The good news is that the US Food and Drug Administration (FDA) yesterday approved the sale of Narcan or opioid-overdose-reversing Naloxone nasal spray over the counter. This drug is expected to help save many lives being lost the world over daily due to overdoses of drugs such as heroin and fentanyl. The news of the FDA approval for Narcan broke while we were watching the unfolding drama at the Ceylon Petroleum Corporation (CPC), and thinking of the most effective antidote to the abuse of power, which has become as much a menace as narcotics in this country.
Narcotics, especially hell dust, and political power may look chalk and cheese or apples and oranges, but a close examination thereof, especially their ill-effects, will reveal some striking similarities between them. Both are highly addictive; they stupefy the addicts thereto and even drive them to mindless violence. It is extremely difficult to stop savouring power and chasing the dragon, and when addicts go cold turkey, they develop withdrawal symptoms and become aggressive and pose a danger to everyone around.
The political version of Narcan, in a manner of speaking, is the people’s franchise, which has the potential to counterbalance the abuse of power that is driving the grandees of the incumbent Rajapaksa-Wickremesinghe dispensation to resort to coercion to suppress democratic dissent, crush labour struggles, dispose of national assets, and compass their politico-economic ends.
What the striking trade unions have adduced in support of their industrial action is the proposed restructuring of the CPC. Restructuring and divestiture are interchangeable to all intents and purposes in this country. The Rajapaksa-Wickremesinghe government has not cared to obtain the views of other stakeholders, much less secure their concurrence, as regards the restructuring of the CPC, and is all out to railroad them into toeing its line. It is doing exactly the opposite of what the SLPP undertook to do and obtained two popular mandates for—one in 2019 and the other in 2020.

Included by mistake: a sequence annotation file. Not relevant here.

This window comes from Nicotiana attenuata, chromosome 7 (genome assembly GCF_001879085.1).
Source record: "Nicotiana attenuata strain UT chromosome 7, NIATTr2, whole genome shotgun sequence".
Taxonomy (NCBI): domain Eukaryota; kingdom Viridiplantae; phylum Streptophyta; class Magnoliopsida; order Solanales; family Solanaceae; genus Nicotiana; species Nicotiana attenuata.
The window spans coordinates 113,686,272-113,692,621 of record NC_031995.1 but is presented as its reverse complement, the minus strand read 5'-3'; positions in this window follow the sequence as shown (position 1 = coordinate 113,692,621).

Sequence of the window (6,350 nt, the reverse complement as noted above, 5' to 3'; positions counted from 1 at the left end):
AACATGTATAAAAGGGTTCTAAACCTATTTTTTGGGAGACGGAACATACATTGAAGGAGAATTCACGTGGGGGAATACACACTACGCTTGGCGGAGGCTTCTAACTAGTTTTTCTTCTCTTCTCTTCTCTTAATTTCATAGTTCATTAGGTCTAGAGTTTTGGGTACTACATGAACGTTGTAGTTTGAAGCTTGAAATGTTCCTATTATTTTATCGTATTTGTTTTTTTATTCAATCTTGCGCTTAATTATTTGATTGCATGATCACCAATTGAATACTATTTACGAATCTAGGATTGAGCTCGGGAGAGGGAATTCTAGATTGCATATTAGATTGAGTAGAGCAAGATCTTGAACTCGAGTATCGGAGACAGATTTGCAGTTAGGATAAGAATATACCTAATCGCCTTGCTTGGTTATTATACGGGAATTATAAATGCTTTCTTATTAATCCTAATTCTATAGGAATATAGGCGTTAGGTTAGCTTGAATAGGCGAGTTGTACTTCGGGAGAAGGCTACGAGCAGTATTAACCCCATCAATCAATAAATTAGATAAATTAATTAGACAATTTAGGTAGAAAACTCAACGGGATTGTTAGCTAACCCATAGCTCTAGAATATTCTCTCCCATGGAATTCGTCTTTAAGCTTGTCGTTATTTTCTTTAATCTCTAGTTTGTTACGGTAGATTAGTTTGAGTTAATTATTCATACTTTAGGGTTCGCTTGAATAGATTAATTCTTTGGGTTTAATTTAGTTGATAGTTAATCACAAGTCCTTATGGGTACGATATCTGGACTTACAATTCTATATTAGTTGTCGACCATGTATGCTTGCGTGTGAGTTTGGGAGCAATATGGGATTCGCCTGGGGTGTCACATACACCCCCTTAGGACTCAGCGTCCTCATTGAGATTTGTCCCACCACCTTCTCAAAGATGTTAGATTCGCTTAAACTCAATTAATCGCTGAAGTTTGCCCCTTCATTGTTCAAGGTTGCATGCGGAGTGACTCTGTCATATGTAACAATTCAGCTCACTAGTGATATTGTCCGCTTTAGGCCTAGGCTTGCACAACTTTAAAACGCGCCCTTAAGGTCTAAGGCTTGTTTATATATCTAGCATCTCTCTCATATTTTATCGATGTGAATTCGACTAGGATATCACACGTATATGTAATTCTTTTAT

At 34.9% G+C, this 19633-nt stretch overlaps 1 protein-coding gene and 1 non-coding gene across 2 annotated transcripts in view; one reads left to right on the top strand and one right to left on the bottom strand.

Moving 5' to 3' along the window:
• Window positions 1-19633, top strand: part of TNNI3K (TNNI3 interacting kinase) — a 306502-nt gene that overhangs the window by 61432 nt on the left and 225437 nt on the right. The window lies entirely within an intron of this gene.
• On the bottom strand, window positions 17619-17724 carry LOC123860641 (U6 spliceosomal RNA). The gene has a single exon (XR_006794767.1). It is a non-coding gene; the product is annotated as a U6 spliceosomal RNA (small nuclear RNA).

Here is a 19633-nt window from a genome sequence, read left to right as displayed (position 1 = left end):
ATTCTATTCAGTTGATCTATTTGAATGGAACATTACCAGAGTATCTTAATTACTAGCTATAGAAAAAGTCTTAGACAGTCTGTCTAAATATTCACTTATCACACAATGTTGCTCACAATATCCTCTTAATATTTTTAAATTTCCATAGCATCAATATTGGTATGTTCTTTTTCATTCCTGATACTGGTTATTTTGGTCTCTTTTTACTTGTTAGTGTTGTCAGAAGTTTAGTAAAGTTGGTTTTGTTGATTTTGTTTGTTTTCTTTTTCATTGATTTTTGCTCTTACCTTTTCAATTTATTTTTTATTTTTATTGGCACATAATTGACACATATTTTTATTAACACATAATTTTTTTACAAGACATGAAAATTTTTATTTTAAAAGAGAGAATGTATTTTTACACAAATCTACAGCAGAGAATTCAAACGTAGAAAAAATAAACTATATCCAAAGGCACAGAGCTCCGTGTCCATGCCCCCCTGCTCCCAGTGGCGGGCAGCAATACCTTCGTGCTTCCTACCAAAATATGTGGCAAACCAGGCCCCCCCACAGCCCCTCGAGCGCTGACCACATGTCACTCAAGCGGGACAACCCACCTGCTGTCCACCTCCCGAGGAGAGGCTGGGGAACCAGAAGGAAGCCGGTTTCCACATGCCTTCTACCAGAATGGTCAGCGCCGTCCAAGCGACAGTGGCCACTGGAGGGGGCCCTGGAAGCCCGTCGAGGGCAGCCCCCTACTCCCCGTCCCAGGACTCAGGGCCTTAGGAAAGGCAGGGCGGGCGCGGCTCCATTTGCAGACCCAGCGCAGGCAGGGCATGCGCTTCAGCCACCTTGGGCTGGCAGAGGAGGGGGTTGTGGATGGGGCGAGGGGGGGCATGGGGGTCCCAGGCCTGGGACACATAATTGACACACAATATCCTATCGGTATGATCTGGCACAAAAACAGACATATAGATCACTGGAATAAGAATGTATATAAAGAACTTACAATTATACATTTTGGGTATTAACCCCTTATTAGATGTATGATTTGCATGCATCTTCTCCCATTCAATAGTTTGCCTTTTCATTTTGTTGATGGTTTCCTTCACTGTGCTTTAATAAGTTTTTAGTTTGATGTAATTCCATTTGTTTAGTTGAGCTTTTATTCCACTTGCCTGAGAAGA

One of the main planks of the SLPP’s presidential and parliamentary election platforms was its much-avowed antipathy towards the divestiture of public assets. Condemning the privatisation by the UNP-led Yahapalana government of vital public ventures, the SLPP vowed to terminate the divestiture of the state-owned enterprises (SOEs) and other such public assets. But its leaders have unabashedly joined President Ranil Wickremesinghe, a defeated candidate, whom they themselves elevated to the highest position in the country, after his entry to Parliament via the National List, in holding a fire sale of SOEs, having bankrupted the country. They have demonstrated that they are followers of Machiavelli, according to whom “the promise given was a necessity of the past; the word broken is a necessity of the present.” What they are practising is the very antithesis of their election manifestos, and therefore their administration is devoid of legitimacy, which is a prerequisite for the imprimatur of political respectability and public acceptance. This fact has become evident from the outcome of a recent opinion survey, according to which the government’s approval rating has plummeted to an appalling 10 percent!
Those who fear or disregard the will of the public and delay or do away with elections are not fit to govern a country. Needless to say, they must not be allowed to commit a nation to long-term bilateral or multilateral agreements that will affect generations to come. The Rajapaksa-Wickremesinghe regime must hold a general election and ask for a popular mandate for the implementation of its economic programme or hold a referendum thereon. This is something the so-called international community, which claims to promote democracy and good governance, should take cognisance of. If its much-advertised concern about democracy is genuine, it ought to tie aid and trade concessions such as GSP Plus to the conduct of free and fair elections in the recipient countries.
What with the SLPP-UNP combine’s determination to delay the local government polls and carry out its economic programme sans public approval, the Opposition ought to up the ante and bring pressure to bear on the government to hold a general election. But this is a tall order for a bunch of lily-livered politicians who float like bees and sting like butterflies, so to speak.
Get TUs around table
Thursday 30th March, 2023
Long lines of vehicles began to form near filling stations on Wednesday owing to a continuous strike launched by the Ceylon Petroleum Corporation (CPC) trade unions, but the government managed to bring the situation under control and buy time by announcing a fuel price reduction with effect from midnight yesterday; many people decided to wait until today to avail themselves of the weekly fuel quota. The problem however is likely to persist unless the government succeeds in restoring fuel supplies preferably by negotiating with the warring trade unions.